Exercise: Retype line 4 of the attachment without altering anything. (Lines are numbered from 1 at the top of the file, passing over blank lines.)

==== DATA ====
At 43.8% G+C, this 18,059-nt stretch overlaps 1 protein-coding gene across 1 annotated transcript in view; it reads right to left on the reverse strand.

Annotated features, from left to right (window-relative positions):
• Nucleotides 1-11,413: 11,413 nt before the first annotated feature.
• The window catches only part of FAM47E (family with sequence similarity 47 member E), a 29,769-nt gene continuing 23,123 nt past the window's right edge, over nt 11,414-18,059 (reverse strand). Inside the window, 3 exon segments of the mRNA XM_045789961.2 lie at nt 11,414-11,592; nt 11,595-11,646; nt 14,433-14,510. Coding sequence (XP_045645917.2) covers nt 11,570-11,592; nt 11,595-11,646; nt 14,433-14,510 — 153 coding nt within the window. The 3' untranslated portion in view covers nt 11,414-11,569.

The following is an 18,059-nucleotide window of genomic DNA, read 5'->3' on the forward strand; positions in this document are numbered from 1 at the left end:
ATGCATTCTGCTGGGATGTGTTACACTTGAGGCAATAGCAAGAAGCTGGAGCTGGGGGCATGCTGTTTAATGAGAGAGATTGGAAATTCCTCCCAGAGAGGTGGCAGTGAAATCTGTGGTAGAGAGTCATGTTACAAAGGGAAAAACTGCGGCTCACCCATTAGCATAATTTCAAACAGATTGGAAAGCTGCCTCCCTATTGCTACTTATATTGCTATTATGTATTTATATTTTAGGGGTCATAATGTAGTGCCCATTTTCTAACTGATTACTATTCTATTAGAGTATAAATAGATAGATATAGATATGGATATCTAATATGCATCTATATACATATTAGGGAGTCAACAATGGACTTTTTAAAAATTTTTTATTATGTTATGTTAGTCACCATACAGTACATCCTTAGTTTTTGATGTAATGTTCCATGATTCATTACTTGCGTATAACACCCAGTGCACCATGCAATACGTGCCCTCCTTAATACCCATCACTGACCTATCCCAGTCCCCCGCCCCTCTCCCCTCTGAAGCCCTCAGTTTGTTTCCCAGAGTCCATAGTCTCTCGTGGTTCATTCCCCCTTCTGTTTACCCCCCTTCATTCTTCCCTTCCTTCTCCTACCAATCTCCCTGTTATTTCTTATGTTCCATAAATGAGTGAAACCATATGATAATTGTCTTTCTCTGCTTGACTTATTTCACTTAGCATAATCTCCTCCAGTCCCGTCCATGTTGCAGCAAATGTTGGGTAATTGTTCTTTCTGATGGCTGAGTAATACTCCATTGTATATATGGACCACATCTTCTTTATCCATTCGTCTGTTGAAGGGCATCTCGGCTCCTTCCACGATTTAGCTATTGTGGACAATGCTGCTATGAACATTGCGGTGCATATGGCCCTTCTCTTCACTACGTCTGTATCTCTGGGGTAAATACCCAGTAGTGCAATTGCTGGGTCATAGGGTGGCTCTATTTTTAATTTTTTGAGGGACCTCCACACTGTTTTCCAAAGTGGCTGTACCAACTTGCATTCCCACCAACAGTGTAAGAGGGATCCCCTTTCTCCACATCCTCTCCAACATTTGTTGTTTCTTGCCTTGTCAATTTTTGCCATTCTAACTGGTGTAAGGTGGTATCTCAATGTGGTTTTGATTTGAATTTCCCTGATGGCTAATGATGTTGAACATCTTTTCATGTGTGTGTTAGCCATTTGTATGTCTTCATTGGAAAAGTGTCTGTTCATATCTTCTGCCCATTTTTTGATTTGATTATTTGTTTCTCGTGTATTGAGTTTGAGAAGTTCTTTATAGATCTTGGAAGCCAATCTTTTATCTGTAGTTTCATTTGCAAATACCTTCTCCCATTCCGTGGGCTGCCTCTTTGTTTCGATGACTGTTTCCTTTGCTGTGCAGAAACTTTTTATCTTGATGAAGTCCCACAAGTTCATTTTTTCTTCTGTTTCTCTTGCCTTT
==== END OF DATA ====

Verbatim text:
• The window catches only part of FAM47E (family with sequence similarity 47 member E), a 29,769-nt gene continuing 23,123 nt past the window's right edge, over nt 11,414-18,059 (reverse strand). Inside the window, 3 exon segments of the mRNA XM_045789961.2 lie at nt 11,414-11,592; nt 11,595-11,646; nt 14,433-14,510. Coding sequence (XP_045645917.2) covers nt 11,570-11,592; nt 11,595-11,646; nt 14,433-14,510 — 153 coding nt within the window. The 3' untranslated portion in view covers nt 11,414-11,569.